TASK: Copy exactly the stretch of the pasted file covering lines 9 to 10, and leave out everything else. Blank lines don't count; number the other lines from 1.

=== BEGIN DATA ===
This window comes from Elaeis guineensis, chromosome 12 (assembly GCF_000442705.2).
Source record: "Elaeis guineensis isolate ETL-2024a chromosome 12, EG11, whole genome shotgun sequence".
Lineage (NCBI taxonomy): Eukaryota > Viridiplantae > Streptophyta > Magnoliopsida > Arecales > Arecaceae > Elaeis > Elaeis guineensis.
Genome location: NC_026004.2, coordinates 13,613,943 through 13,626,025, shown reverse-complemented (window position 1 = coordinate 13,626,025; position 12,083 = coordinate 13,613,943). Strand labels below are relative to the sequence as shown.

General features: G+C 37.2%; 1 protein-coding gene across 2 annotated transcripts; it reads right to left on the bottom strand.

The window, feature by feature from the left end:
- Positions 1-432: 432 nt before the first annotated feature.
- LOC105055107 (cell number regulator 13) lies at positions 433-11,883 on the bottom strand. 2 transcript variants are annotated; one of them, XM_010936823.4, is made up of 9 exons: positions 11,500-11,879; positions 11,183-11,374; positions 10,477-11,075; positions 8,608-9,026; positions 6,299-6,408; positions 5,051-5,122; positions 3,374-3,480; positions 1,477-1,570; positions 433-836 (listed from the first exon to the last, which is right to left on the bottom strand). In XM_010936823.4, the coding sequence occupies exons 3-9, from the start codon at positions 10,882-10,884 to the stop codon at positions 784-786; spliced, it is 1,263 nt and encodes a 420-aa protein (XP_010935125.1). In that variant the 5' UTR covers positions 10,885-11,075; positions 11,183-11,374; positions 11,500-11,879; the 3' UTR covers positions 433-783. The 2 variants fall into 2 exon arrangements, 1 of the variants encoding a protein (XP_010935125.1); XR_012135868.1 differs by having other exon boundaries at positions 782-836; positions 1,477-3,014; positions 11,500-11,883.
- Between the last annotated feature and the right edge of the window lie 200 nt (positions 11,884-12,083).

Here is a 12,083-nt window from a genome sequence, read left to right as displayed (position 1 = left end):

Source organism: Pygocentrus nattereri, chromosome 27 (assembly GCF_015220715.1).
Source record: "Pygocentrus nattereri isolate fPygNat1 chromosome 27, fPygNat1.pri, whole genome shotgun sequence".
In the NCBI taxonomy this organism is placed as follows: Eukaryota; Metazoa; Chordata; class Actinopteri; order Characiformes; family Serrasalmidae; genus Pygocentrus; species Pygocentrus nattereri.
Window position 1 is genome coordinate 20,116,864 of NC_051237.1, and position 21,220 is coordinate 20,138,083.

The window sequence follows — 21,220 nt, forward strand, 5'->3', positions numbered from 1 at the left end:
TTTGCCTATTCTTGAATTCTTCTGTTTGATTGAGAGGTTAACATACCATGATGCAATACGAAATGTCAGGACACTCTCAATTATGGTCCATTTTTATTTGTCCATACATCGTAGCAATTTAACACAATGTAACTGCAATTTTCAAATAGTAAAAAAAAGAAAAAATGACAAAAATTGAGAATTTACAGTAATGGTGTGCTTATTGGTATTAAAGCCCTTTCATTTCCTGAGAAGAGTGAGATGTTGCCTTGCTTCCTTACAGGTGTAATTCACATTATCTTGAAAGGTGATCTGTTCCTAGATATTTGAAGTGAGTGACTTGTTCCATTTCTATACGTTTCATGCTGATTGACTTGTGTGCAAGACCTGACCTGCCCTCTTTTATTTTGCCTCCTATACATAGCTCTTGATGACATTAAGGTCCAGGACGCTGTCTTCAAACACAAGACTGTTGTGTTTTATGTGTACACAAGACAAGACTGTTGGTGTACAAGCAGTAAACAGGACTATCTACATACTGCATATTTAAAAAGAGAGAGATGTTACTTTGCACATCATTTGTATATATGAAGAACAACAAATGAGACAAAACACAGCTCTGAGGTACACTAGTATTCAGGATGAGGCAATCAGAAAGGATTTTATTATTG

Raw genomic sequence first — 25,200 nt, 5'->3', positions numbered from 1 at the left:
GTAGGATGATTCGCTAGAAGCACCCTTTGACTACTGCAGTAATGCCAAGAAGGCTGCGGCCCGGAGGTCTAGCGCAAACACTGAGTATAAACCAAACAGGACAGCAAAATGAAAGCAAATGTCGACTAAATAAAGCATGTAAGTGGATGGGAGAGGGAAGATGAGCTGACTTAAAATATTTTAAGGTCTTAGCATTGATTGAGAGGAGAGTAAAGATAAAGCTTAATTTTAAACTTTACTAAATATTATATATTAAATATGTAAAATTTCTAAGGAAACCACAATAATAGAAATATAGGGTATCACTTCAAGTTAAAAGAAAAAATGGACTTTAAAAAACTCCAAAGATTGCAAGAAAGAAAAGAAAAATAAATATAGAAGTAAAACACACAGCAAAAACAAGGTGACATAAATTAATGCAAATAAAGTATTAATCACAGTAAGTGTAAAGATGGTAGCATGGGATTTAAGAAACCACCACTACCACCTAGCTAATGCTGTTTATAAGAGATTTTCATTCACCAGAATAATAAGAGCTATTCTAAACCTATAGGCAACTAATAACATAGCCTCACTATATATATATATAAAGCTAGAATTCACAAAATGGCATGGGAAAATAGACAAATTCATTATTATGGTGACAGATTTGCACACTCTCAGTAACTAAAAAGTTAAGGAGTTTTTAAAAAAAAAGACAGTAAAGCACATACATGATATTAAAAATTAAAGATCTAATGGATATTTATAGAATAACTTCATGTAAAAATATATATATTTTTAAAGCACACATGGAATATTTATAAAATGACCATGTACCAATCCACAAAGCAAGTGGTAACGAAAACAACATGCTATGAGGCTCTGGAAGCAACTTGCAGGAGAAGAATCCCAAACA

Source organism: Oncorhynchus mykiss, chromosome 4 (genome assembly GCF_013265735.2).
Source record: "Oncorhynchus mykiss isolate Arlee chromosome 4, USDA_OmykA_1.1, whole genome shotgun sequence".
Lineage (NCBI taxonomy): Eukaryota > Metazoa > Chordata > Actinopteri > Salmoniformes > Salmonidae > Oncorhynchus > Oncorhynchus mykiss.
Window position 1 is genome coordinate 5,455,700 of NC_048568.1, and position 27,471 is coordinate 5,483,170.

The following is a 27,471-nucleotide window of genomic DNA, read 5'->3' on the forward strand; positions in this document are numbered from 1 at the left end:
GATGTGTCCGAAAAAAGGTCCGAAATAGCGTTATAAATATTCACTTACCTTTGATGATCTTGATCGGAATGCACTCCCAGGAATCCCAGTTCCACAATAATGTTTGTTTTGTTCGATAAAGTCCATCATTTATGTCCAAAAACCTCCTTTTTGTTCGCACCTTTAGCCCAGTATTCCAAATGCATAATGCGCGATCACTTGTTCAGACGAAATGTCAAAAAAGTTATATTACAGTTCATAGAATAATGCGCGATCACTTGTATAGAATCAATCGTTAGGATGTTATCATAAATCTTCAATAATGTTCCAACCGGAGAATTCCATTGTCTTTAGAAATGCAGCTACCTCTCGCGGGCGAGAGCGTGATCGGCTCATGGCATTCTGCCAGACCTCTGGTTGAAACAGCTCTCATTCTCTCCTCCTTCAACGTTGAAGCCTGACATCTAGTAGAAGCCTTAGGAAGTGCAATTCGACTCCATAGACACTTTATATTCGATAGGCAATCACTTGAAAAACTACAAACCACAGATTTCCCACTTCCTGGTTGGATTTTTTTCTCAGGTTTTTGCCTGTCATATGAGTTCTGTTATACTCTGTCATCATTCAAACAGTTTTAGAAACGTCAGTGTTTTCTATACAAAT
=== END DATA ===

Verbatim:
- Between the last annotated feature and the right edge of the window lie 200 nt (positions 11,884-12,083).

Here is a 12,083-nt window from a genome sequence, read left to right as displayed (position 1 = left end):